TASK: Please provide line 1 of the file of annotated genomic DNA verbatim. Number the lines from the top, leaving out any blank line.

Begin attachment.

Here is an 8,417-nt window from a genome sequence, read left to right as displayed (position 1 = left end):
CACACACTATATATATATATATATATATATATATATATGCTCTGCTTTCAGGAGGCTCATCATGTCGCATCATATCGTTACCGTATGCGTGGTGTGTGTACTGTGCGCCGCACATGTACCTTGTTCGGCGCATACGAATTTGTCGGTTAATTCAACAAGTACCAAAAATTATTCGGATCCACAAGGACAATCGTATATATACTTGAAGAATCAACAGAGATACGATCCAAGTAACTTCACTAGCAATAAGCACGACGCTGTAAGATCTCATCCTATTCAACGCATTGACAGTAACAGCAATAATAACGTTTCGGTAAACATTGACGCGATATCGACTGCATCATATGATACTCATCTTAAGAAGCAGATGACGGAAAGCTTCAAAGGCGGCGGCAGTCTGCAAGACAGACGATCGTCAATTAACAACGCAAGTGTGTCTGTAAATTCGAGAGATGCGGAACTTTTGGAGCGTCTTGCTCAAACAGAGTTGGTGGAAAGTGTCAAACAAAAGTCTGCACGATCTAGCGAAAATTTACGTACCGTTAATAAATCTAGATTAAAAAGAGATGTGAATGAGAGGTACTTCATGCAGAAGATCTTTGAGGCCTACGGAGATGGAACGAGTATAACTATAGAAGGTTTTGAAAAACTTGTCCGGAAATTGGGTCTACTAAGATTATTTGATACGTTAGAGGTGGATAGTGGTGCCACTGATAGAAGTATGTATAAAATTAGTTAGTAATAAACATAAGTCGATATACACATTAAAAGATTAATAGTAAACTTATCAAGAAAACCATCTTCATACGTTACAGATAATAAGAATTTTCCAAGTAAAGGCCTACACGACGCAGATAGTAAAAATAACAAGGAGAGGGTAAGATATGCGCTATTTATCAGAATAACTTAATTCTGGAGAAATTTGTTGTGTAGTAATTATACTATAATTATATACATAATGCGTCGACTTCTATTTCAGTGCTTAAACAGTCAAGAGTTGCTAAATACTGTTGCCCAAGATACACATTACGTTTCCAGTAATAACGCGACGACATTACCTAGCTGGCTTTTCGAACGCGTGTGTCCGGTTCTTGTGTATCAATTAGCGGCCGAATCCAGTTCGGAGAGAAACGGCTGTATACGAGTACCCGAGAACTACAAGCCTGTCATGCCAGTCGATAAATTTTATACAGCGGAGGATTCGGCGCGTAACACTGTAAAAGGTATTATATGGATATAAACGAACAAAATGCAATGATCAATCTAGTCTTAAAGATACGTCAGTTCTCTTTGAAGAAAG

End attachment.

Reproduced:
Here is an 8,417-nt window from a genome sequence, read left to right as displayed (position 1 = left end):